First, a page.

“Straight men only understand consent when they are in the presence of gay men.”


Setting 1: A House Party 


Person 1 (unprovoked): I am straight, by the way.

Person 2: Cool, okay.

They proceed to have a conversation about the construct of masculinity where Person 1 feels the need to state, again, that he is straight. 


Setting 2: The Gym 

Person 2, approaching a different Person 1, unsure of whether they were using a bench to work out

Person 2:  Hey, sorry, just wanted to ask if you were using that bench?

Person 1 (avoiding eye contact and dismissively): NO, NO, NO… You can use it


These two scenarios provide a very limited snapshot of what it is like being a feminine gay guy trying to navigate extremely heteronormative spaces. Person 2 in both scenarios is a feminine gay brown man. 

From the unprovoked incessant reiteration from Person 1 in the first setting about them being straight to the rather dismissive response from them in the second setting, it is important to understand that these reactions do not exist in a vacuum. They are all informed by stereotypes about gay men, especially feminine gay men; specifically, the extremely harmful narrative about them being predatory, or their alleged attraction to straight men. These reactions also provide a stark commentary on the fragility of masculinity and the frailties of heterosexuality; that they feel threatened at the mere presence of a non-conforming identity.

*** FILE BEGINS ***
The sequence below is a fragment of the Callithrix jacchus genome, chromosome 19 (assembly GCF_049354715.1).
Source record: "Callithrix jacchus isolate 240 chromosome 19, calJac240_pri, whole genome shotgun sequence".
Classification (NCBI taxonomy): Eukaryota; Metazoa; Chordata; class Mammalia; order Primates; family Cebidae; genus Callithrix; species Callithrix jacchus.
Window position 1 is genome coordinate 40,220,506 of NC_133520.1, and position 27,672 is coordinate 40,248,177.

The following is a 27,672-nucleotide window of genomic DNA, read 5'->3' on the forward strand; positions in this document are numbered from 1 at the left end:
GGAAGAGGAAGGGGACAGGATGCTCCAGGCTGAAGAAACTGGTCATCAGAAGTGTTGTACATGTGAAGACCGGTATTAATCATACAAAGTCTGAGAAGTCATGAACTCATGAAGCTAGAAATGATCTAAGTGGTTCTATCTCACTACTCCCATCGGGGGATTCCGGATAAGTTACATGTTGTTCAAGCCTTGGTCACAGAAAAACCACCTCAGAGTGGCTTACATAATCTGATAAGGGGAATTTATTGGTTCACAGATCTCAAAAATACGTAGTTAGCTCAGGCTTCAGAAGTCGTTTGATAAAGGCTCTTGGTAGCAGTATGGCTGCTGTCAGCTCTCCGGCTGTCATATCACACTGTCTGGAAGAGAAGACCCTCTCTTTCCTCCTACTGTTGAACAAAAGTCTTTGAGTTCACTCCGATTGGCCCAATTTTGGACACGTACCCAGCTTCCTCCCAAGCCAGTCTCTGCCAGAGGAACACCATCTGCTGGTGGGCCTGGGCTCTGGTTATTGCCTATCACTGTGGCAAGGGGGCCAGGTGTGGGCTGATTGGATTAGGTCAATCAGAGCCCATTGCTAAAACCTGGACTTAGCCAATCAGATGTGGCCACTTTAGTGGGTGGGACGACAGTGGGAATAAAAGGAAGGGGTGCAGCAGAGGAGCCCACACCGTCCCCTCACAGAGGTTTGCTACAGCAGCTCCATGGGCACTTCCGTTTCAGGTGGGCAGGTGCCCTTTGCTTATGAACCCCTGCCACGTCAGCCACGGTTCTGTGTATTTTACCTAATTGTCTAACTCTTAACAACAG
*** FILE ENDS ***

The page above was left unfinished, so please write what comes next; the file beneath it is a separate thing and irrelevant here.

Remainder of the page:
Over the years, social media has popularised the rhetoric of, “straight men only understand consent when they are in the presence of gay men.” This statement deconstructs not only the entitlement straight men traditionally have around/over female bodies, but also the projection of a normalised predatory mentality (under heteronormativity) onto those they consider a threat. This rhetoric also highlights the extreme cultural indoctrination of homophobia. Further examples are party settings where a gay man simply talking a straight man is assumed as having ulterior (sexual) motives, or the reluctance to be publicly seen with a feminine gay guy. 

This piece is not designed as an attack on straight men. Its target is the parochial patriarchal mindset that entraps straight men into a constant state of insecurity of having to defend their virility, masculinity, and heterosexuality. Often through demeaning and ostracising gay men. I constructed this piece as an articulation of how it feels to be repulsed, chastised, and stigmatised for simply existing – as feminine gay man.